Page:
In 1989, Power, Corruption & Lies was ranked number 94 on Rolling Stone's list of the 100 greatest albums of the 1980s, with the magazine citing it as "a landmark album of danceable, post-punk music".[3] Rolling Stone also placed the album at number 262 on the 2020 edition of its list of the 500 greatest albums of all time (it was not included on the original 2003 and 2012 lists).[27] It was placed at number 28 on Pitchfork's list of the best albums of the 1980s, with William Bowers' accompanying write-up for the album citing it as "the peak of the New Order's stellar 80s output."[28] Slant Magazine listed the album at number 23 on its list of the best albums of the 1980s and stated that it "marks the real beginning of New Order's career" and was "their first perfect pop record".[29] In 2013, it was ranked at number 216 on NME's list of the 500 greatest albums of all time.[30] 

Track listing[edit]

All tracks are written by New Order

Side one
1."Age of Consent"5:15
2."We All Stand"5:14
3."The Village"4:37
4."5 8 6"7:31
Side two
1."Your Silent Face"5:59
4."Leave Me Alone"4:41
Total length:42:34
Qwest Records additional tracks
5."Blue Monday"7:29
10."The Beach"7:18
Total length:57:21
  • "Blue Monday" only appears on certain cassette and CD versions of Power, Corruption & Lies.[7]


New Order


  • New Order – production
  • Michael Johnson – engineering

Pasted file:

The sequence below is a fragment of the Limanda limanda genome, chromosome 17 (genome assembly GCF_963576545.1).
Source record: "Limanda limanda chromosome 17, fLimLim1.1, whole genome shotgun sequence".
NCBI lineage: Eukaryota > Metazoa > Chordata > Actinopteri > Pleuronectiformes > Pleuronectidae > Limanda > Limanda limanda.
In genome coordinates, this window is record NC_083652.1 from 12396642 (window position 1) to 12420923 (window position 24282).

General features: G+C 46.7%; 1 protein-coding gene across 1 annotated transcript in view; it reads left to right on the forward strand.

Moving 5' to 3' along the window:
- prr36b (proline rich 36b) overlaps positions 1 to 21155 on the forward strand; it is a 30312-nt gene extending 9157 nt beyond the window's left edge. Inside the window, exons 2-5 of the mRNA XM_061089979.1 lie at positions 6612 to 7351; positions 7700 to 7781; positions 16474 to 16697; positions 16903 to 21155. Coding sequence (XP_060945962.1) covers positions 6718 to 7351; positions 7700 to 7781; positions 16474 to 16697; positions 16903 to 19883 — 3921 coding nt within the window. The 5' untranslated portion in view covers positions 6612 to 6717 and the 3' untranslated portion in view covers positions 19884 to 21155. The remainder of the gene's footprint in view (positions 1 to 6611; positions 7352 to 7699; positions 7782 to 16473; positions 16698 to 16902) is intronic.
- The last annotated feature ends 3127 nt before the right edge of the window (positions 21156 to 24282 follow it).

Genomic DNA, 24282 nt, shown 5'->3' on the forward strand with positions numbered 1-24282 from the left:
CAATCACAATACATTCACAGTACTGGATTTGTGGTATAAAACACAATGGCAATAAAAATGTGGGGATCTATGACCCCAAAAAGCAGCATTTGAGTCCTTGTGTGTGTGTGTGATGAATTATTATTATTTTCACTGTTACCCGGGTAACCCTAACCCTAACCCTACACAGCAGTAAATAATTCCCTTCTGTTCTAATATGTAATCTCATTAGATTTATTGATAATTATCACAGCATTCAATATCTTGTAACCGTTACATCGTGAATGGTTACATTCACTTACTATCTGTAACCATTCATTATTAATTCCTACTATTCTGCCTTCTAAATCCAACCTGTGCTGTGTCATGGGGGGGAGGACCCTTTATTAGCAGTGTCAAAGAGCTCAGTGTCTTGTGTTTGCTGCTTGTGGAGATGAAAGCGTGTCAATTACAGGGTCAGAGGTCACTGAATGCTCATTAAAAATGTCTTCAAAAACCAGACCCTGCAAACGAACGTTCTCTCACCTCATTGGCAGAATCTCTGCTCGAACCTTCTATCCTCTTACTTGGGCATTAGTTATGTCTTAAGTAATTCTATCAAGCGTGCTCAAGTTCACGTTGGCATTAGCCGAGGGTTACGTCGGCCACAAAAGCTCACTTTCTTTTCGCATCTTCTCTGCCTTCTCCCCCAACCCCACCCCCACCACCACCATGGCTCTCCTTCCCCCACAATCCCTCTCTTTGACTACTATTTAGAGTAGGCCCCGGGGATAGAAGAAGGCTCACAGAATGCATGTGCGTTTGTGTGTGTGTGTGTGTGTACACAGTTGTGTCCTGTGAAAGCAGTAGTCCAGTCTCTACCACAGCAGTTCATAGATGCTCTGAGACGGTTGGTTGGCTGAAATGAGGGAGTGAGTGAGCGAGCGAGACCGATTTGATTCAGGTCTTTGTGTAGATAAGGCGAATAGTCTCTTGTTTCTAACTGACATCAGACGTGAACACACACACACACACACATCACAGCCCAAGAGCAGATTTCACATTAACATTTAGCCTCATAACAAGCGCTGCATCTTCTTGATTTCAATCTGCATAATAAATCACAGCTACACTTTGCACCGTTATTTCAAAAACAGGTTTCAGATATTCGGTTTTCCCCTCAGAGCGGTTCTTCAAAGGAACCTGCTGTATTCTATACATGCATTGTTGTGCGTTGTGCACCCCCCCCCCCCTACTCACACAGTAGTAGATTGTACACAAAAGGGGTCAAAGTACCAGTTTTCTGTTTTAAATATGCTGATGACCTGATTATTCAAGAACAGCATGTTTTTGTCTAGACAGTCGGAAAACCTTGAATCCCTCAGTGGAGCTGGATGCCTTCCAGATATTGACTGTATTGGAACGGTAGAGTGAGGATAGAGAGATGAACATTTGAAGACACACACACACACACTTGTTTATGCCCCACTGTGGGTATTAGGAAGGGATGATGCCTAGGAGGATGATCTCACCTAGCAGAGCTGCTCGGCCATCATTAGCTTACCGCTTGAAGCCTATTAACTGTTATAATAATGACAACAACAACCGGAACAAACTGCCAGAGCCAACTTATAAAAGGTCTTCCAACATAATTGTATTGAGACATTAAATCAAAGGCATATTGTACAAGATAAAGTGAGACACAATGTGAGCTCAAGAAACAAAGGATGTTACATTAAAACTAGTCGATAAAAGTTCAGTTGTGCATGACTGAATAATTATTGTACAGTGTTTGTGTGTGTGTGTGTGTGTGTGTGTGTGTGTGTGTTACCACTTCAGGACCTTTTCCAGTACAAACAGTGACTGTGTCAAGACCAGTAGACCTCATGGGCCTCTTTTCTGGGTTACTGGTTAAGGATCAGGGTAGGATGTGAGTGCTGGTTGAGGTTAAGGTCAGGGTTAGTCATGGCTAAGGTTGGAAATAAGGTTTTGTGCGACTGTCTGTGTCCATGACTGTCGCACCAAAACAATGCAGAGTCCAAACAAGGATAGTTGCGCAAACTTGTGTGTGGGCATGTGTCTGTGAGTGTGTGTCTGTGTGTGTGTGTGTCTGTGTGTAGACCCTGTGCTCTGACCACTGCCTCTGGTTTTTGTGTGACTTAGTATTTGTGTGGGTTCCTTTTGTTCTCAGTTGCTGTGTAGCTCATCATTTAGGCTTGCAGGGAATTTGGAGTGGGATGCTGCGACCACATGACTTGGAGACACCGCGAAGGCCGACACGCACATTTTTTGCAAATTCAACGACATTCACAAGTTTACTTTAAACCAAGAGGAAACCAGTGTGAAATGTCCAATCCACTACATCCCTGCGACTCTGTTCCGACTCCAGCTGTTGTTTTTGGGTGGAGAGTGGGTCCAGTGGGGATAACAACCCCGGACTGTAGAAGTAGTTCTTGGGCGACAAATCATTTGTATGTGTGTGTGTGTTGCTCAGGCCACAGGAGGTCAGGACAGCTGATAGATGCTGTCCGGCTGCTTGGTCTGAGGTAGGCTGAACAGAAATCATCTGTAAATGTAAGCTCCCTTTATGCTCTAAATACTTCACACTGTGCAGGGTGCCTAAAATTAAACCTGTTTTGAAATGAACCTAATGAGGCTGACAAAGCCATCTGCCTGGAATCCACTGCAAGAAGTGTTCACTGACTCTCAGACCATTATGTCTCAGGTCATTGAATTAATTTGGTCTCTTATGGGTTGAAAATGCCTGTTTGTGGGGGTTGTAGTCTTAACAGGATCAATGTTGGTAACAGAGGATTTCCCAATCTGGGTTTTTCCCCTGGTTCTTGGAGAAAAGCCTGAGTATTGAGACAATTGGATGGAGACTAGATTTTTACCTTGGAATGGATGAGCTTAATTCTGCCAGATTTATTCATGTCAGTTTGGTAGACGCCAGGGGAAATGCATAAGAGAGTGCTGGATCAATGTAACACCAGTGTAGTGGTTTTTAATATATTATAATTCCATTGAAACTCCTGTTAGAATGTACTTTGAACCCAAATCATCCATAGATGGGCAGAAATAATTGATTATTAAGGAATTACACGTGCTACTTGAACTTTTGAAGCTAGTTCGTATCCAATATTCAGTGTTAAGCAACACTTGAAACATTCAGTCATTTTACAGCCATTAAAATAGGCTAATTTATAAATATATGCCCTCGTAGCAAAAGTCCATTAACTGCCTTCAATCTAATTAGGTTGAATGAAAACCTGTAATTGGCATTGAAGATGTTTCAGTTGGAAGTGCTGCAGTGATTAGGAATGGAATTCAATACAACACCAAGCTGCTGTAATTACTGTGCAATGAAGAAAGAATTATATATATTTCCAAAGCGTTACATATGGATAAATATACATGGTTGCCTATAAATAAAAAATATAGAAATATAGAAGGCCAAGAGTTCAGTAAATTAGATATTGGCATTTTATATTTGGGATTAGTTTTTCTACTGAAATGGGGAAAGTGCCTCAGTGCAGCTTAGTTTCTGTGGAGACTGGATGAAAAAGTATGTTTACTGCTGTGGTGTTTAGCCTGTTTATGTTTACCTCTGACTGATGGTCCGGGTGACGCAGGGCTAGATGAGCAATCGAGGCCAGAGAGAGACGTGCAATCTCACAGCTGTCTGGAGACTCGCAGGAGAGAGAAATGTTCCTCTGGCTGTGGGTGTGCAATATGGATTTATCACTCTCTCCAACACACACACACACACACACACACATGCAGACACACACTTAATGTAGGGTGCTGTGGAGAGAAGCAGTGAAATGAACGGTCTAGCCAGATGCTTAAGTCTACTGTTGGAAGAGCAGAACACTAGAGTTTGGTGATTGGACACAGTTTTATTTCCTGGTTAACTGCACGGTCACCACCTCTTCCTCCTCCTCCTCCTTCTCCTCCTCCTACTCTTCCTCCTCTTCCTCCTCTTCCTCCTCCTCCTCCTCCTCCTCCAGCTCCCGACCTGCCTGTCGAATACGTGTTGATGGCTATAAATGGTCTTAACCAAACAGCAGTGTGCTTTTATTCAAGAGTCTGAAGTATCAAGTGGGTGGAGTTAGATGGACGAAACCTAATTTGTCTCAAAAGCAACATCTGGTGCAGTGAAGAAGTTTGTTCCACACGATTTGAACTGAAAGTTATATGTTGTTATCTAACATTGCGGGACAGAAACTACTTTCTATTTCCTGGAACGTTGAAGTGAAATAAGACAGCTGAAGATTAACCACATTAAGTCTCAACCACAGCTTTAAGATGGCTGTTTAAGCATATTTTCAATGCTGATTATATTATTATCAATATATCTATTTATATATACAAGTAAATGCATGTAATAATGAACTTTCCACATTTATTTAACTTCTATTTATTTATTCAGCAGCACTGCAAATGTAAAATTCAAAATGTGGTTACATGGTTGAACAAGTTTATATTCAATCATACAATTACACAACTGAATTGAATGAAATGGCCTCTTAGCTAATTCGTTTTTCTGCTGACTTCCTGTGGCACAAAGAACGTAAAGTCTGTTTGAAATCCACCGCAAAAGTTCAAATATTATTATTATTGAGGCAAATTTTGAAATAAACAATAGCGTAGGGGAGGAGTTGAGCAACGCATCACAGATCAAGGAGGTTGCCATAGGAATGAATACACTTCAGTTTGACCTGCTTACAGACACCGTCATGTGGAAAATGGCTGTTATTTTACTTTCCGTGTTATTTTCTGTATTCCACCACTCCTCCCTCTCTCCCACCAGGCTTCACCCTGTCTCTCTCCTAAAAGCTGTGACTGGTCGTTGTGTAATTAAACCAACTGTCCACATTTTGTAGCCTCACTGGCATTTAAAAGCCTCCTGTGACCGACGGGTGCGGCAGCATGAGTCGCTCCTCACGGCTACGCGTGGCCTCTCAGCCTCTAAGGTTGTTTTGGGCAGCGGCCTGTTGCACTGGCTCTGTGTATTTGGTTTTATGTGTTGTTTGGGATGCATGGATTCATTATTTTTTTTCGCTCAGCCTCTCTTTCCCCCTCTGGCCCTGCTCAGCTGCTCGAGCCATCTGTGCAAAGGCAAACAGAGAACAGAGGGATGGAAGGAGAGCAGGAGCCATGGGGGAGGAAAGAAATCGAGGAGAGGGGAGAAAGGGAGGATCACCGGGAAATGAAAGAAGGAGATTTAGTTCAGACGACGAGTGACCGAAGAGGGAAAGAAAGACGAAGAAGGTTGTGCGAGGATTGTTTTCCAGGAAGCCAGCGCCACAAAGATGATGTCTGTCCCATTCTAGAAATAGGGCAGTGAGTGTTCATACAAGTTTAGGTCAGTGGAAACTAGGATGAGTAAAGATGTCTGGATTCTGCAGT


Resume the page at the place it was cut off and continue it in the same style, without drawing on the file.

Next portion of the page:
• Barry Sage and Mark Boyne – assistants

Release details[edit]

  • UK 12" – Factory Records (FACT 75)
  • UK cassette – Factory Records (FACT 75C)
  • US 12" – Factory Records/Rough Trade Records (FACTUS 12)
  • US CD – Factory Records/Qwest Records (9  25308-2)
  • UK CD (1993 re-release) – London Records (520,019-2)
  • GR 12" – Factory Records (VG50085)

After the release of Music Complete, the album was remastered and re-released for the US iTunes Store.



Certifications for Power, Corruption & Lies
Region Certification Certified units/sales
United Kingdom (BPI)[42] Silver 60,000

Sales+streaming figures based on certification alone.

See also[edit]


  1. ^ Gwillim, Keith (16 September 2002). "New Order: Shot Right Through With a Bolt of Blue". Stylus Magazine. Archived from the original on 14 January 2010. Retrieved 19 July 2015.
  2. ^ Jackson, Josh (8 September 2016). "The 50 Best New Wave Albums". Paste. Archived from the original on 9 August 2018. Retrieved 2 July 2017.